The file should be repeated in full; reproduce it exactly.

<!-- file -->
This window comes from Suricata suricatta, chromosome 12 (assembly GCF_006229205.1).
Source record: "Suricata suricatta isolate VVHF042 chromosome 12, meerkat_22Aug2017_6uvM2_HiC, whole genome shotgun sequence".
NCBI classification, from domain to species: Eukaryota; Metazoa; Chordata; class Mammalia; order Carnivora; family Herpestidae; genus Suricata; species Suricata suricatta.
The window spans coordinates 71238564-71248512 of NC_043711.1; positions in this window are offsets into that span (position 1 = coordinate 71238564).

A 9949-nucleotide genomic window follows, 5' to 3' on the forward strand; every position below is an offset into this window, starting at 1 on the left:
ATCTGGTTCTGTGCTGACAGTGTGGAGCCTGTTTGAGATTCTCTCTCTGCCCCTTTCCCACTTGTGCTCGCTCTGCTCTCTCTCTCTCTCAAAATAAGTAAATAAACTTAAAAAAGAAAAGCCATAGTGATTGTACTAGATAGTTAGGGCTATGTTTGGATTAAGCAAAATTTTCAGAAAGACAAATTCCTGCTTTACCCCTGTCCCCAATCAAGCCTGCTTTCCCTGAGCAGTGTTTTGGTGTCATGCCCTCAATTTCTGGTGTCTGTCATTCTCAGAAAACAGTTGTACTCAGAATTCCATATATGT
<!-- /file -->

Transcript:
This window comes from Suricata suricatta, chromosome 12 (assembly GCF_006229205.1).
Source record: "Suricata suricatta isolate VVHF042 chromosome 12, meerkat_22Aug2017_6uvM2_HiC, whole genome shotgun sequence".
NCBI classification, from domain to species: Eukaryota; Metazoa; Chordata; class Mammalia; order Carnivora; family Herpestidae; genus Suricata; species Suricata suricatta.
The window spans coordinates 71238564-71248512 of NC_043711.1; positions in this window are offsets into that span (position 1 = coordinate 71238564).

A 9949-nucleotide genomic window follows, 5' to 3' on the forward strand; every position below is an offset into this window, starting at 1 on the left:
ATCTGGTTCTGTGCTGACAGTGTGGAGCCTGTTTGAGATTCTCTCTCTGCCCCTTTCCCACTTGTGCTCGCTCTGCTCTCTCTCTCTCTCAAAATAAGTAAATAAACTTAAAAAAGAAAAGCCATAGTGATTGTACTAGATAGTTAGGGCTATGTTTGGATTAAGCAAAATTTTCAGAAAGACAAATTCCTGCTTTACCCCTGTCCCCAATCAAGCCTGCTTTCCCTGAGCAGTGTTTTGGTGTCATGCCCTCAATTTCTGGTGTCTGTCATTCTCAGAAAACAGTTGTACTCAGAATTCCATATATGT